Determining percent of unknown words

I have been experimenting with determining whether a text is at my appropriate level. If I import a text (or use one already in LIngQ), I go to the vocabulary list first, new words, and dismiss all the proper names and words I know. I make LingQs for new words. When I return to the lesson info page, my new words column is now zero and I have a number of LingQs in yellow. If I want to judge the percent of the text I am likely not to understand, should I divide that number by the total words or by the unique words?

Hi SherryTeach,

I’m not sure if this helps but on the main page in the library section, you should be able to see what percent of the imported text is new vocabulary. I use that to assess whether a resource is too difficult or not.

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(New Words + lingQs) / total words * 100

This represents the maximum percentage of times you may need to consult the dictionary, on average. I.e. 5% = 1 in 20. This means that, on average, you may need to consult the dictionary a maximum number of 1 word per every 20 words. This is a maximum number of times though, but it’s likely going to be less. How much less depends on several things, like how much offline study you do, how conservative you are in words as Known, etc.

As an example, I read Harry Potter and the Philosopher Stone as a paper book. I had 7.9% in this statistic (i.e. about 1 in 12) and the book was fine to read without a dictionary. Of course, there were lots of words I didn’t know, but as I’ve read the book before in English, it was no problem as extensive reading. I am also somewhat conservative in marking a word as Known.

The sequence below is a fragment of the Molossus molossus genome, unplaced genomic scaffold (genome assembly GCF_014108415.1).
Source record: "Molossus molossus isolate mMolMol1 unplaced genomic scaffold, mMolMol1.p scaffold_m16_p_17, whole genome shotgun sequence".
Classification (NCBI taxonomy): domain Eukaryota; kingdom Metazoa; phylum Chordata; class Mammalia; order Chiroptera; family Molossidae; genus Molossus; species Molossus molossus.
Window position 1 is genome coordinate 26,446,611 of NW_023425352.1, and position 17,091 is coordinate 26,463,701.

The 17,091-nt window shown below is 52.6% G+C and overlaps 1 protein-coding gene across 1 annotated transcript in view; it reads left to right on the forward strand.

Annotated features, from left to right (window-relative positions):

Just experiment with it to find a percentage range, which works for you, then try out the book. If you are reading the book with the possibility of a dictionary or on LingQ, you can obviously go for a much higher percentage. It also depends how you are studying. Are you pre-studying intensively, perhaps listening first, so it really depends on what you are doing too.

Personally, I would only do use the above manual calcuation to judge if a paper book is appropriate for you. If I’m studying on LingQ, it’s much easier to use the LingQ % New Words metric (which is a percentage of total unique words). You can see it in the Library on the browser or on Android, it’s in the course view. It’s not as good as the above metric, but it’s already calculated, so faster to work out.

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LingQ encourages you to click on each new blue word and then offers you a statistic that’s useless because loads of difficult words are now yellow and your % is close to zero.
LIngQ is great but an unknown word statistic would help (when choosing lessons and when sorting them) as well as an always-visible stat for words read to day (and maybe all-time).